Volume 9 Issue 3

Local Bears

I ride in an unfamiliar SUV through my old neighborhood. Two people are in the SUV with me. One of them drives. Through the window I can tell that there is something going on in the middle of the city. There might be snow, I can’t remember. The SUV parks at the edge of a cul-de-sac, a place where the residential road intersects a larger street. I can see a traffic signal from where we park. It is just outside the neighborhood’s reach. We move a little farther down the street. We park again. We get out of the car. I feel that one of my companions tells me that someone has lost a bear. It is running wild. It is also a grizzly bear. The most dangerous bear. I hear it from their mouth. It is what they tell me. It could be a Montana bear or a Wyoming bear, or a local bear. The last is unlikely. I have seen those bears and they do not exist.

In Dialogue with a Mirror

MAN: And even Hegel once said that there are some people—that within them the will of history has been instilled so deeply, like a parasite, like a spirit, that the brain’s crevices turn from flesh to stone, and it is within this burning pumice, within the heated, boiling rock, that man is no longer man, cannot consider himself man, no, more than man—to be the man and the world in one breath. They say if the world could write, it would write like Tolstoy.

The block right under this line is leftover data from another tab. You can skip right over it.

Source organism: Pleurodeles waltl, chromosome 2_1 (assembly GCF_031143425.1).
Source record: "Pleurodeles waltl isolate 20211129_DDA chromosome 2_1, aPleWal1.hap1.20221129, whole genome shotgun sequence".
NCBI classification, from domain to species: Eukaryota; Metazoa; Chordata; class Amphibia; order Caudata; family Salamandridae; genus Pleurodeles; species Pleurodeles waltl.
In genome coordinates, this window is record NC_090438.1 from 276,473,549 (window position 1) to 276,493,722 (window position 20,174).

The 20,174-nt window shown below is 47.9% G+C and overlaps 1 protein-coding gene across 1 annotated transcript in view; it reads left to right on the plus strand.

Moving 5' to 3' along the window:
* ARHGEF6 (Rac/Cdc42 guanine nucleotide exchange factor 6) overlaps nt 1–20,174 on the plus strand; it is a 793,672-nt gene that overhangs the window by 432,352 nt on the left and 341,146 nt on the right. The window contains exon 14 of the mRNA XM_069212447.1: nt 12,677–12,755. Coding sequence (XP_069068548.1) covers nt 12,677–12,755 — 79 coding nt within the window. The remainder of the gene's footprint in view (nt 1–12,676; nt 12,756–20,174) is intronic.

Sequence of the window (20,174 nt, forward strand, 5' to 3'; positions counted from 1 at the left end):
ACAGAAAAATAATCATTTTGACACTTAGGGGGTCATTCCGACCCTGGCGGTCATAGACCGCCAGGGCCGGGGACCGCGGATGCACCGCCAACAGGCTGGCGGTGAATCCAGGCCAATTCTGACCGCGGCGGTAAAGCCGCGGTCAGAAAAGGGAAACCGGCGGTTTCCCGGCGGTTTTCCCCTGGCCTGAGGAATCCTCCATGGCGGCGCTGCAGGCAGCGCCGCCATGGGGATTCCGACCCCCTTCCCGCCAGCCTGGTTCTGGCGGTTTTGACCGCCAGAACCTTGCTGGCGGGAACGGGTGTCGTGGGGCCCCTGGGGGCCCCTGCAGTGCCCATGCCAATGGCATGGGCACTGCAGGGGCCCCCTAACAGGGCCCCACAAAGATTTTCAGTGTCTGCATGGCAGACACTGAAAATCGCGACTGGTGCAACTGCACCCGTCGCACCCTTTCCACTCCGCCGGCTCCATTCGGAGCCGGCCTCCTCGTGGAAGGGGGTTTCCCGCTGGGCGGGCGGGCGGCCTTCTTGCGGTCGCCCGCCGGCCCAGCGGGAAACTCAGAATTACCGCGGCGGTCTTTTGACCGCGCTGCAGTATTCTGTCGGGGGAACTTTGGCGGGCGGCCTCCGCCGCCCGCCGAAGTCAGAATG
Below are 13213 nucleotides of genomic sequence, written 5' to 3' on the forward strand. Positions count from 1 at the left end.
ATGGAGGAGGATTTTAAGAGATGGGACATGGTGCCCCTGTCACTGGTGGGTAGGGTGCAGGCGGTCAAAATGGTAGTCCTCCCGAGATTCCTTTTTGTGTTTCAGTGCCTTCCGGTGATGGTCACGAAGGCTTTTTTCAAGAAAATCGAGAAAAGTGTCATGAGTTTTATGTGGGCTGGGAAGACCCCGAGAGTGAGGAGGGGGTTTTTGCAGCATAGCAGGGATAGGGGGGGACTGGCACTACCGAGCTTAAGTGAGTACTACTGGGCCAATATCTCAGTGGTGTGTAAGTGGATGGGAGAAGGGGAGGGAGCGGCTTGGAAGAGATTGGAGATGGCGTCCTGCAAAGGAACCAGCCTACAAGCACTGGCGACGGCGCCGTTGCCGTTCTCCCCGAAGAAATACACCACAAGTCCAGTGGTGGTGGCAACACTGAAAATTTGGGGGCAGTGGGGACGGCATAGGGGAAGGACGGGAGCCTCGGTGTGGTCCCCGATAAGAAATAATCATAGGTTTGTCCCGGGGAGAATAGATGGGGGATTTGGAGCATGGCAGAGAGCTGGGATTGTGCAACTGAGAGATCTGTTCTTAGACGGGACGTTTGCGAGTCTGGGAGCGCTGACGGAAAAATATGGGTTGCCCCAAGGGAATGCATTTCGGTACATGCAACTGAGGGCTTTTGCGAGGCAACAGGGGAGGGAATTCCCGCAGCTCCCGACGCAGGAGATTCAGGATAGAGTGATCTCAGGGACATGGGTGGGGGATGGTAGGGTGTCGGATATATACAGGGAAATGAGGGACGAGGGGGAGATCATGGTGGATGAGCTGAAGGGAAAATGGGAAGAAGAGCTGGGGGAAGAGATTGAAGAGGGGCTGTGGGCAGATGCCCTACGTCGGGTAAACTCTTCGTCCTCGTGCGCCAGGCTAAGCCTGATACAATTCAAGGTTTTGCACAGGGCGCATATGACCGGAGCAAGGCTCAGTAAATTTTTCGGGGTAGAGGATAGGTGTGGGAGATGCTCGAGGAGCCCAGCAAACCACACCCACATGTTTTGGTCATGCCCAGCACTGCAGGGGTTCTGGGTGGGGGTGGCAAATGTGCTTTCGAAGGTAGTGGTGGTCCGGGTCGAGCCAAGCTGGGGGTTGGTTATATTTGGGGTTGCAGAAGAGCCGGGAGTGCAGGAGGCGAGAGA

A Dark Fire is Kindled in Phoenix

Watching the videos from a safe place,
I’m struck not just by the crowd but by how it moves,
how it swarms to the front like flies to a corpse and churns about in agitated delirium.
It’s all so Bacchic, in its frenzied ecstasy and cultish ritual, or even Lovecraftian;
I half-expect the crowd to start chanting to Cthulhu any minute now.
But the only Elder God this cruel spectacle honors is standing on the podium,
and he speaks in a tongue far less esoteric,
one leavened with a thousand primal appeals and playground slurs.